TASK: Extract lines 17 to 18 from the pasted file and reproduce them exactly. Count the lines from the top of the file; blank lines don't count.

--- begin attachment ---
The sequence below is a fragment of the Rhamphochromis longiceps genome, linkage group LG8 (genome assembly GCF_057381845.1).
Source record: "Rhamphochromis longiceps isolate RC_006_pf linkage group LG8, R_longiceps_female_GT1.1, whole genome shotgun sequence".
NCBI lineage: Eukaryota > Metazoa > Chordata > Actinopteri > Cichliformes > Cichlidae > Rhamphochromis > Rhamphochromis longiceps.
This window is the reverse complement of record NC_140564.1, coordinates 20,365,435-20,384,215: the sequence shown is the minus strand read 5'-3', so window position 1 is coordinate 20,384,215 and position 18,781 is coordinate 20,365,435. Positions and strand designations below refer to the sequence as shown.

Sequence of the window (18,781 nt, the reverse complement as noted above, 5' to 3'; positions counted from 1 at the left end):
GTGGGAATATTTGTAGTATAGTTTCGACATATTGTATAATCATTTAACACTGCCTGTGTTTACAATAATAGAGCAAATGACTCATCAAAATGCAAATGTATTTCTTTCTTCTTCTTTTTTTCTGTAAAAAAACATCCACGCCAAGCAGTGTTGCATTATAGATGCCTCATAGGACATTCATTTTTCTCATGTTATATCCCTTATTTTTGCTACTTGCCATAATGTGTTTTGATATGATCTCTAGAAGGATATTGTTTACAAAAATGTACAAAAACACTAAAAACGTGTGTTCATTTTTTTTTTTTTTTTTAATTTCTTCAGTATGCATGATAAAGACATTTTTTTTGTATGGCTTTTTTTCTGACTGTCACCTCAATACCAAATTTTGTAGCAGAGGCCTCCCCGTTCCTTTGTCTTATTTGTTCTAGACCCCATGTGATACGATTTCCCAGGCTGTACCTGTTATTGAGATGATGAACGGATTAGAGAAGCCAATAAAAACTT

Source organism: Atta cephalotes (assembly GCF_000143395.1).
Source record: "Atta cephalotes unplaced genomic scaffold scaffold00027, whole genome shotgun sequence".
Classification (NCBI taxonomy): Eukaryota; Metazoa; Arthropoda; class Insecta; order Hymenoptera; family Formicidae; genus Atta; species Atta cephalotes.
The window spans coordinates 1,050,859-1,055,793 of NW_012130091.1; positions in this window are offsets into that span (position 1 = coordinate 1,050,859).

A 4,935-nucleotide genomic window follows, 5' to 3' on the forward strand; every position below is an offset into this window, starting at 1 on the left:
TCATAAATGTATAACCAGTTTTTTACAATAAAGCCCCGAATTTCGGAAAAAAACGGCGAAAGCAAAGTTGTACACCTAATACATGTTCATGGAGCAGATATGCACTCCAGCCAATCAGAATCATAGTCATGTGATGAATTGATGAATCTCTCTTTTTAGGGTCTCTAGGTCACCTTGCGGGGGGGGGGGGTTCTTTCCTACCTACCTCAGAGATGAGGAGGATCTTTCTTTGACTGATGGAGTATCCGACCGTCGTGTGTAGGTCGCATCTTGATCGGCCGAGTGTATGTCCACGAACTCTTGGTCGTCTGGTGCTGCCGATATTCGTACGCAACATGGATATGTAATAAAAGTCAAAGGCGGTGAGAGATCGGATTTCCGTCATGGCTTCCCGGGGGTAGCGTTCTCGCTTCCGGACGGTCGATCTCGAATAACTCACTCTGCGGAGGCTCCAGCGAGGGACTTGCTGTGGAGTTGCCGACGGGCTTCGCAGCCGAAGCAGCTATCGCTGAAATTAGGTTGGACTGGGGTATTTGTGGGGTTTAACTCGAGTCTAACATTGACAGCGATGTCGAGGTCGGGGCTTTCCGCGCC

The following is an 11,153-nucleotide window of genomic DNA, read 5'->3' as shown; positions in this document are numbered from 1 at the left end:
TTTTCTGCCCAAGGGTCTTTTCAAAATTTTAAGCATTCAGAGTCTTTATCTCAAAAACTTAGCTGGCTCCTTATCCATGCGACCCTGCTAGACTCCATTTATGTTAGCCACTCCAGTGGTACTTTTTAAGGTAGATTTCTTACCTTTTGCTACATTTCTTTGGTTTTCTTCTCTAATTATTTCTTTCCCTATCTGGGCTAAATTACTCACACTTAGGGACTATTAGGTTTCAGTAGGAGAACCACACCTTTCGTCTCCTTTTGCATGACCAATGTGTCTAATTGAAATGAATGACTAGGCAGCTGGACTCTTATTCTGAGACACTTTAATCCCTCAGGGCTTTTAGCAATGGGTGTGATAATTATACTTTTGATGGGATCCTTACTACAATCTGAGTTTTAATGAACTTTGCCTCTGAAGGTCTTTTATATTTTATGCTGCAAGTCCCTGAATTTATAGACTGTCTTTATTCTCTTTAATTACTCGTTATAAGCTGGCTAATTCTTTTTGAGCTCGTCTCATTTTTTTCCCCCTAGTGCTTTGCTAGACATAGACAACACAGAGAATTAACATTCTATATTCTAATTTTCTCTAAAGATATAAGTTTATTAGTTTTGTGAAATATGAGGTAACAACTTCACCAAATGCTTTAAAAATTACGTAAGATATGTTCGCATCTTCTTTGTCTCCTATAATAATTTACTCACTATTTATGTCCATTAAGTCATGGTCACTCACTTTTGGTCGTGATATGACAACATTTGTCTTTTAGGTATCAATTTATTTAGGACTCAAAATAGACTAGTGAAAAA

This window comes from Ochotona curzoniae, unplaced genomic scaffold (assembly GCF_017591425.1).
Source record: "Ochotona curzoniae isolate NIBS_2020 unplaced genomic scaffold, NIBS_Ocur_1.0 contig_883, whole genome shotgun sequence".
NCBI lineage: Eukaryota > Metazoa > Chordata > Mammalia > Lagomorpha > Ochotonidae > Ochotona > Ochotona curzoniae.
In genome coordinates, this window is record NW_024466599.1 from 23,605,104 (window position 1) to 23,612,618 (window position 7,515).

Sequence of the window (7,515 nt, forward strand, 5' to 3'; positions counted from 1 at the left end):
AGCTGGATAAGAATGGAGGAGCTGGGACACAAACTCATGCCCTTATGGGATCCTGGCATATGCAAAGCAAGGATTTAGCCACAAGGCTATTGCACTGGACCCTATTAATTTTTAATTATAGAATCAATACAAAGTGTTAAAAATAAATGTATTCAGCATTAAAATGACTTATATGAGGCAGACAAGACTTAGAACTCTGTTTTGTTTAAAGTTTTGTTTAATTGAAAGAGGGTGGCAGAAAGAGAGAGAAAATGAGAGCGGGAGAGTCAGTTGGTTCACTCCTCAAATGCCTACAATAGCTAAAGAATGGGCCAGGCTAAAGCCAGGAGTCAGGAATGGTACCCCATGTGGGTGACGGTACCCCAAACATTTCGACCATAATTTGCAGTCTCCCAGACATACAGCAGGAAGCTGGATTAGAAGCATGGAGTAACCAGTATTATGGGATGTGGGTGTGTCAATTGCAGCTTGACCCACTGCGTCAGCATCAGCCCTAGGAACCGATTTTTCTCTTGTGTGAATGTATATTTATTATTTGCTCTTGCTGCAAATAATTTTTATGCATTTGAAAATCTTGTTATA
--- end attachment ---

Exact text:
NCBI lineage: Eukaryota > Metazoa > Chordata > Mammalia > Lagomorpha > Ochotonidae > Ochotona > Ochotona curzoniae.
In genome coordinates, this window is record NW_024466599.1 from 23,605,104 (window position 1) to 23,612,618 (window position 7,515).